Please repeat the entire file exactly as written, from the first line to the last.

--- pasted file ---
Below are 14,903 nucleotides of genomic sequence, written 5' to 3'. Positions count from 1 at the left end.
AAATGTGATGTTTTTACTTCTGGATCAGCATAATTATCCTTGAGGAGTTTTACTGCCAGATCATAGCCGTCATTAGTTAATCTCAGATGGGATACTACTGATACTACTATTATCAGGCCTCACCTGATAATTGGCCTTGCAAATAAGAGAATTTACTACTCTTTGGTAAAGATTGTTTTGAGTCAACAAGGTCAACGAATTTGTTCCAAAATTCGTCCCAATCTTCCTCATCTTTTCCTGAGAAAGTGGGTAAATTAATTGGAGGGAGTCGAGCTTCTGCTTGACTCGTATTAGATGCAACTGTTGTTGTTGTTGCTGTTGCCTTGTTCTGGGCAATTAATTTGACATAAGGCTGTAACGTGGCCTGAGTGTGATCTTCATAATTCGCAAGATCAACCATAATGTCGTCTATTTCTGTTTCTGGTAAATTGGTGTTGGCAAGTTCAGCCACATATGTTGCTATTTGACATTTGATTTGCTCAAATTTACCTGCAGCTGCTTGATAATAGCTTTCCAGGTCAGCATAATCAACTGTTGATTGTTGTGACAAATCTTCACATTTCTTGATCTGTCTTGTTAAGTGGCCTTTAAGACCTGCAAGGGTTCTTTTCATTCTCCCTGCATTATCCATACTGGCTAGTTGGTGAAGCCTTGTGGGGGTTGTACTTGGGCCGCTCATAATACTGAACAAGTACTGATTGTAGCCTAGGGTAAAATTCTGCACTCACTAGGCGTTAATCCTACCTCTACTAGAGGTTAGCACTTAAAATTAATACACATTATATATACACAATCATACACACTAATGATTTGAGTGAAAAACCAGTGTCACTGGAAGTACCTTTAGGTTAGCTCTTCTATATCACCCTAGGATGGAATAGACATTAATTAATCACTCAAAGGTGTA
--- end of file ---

Below are 14,903 nucleotides of genomic sequence, written 5' to 3'. Positions count from 1 at the left end.
AAATGTGATGTTTTTACTTCTGGATCAGCATAATTATCCTTGAGGAGTTTTACTGCCAGATCATAGCCGTCATTAGTTAATCTCAGATGGGATACTACTGATACTACTATTATCAGGCCTCACCTGATAATTGGCCTTGCAAATAAGAGAATTTACTACTCTTTGGTAAAGATTGTTTTGAGTCAACAAGGTCAACGAATTTGTTCCAAAATTCGTCCCAATCTTCCTCATCTTTTCCTGAGAAAGTGGGTAAATTAATTGGAGGGAGTCGAGCTTCTGCTTGACTCGTATTAGATGCAACTGTTGTTGTTGTTGCTGTTGCCTTGTTCTGGGCAATTAATTTGACATAAGGCTGTAACGTGGCCTGAGTGTGATCTTCATAATTCGCAAGATCAACCATAATGTCGTCTATTTCTGTTTCTGGTAAATTGGTGTTGGCAAGTTCAGCCACATATGTTGCTATTTGACATTTGATTTGCTCAAATTTACCTGCAGCTGCTTGATAATAGCTTTCCAGGTCAGCATAATCAACTGTTGATTGTTGTGACAAATCTTCACATTTCTTGATCTGTCTTGTTAAGTGGCCTTTAAGACCTGCAAGGGTTCTTTTCATTCTCCCTGCATTATCCATACTGGCTAGTTGGTGAAGCCTTGTGGGGGTTGTACTTGGGCCGCTCATAATACTGAACAAGTACTGATTGTAGCCTAGGGTAAAATTCTGCACTCACTAGGCGTTAATCCTACCTCTACTAGAGGTTAGCACTTAAAATTAATACACATTATATATACACAATCATACACACTAATGATTTGAGTGAAAAACCAGTGTCACTGGAAGTACCTTTAGGTTAGCTCTTCTATATCACCCTAGGATGGAATAGACATTAATTAATCACTCAAAGGTGTA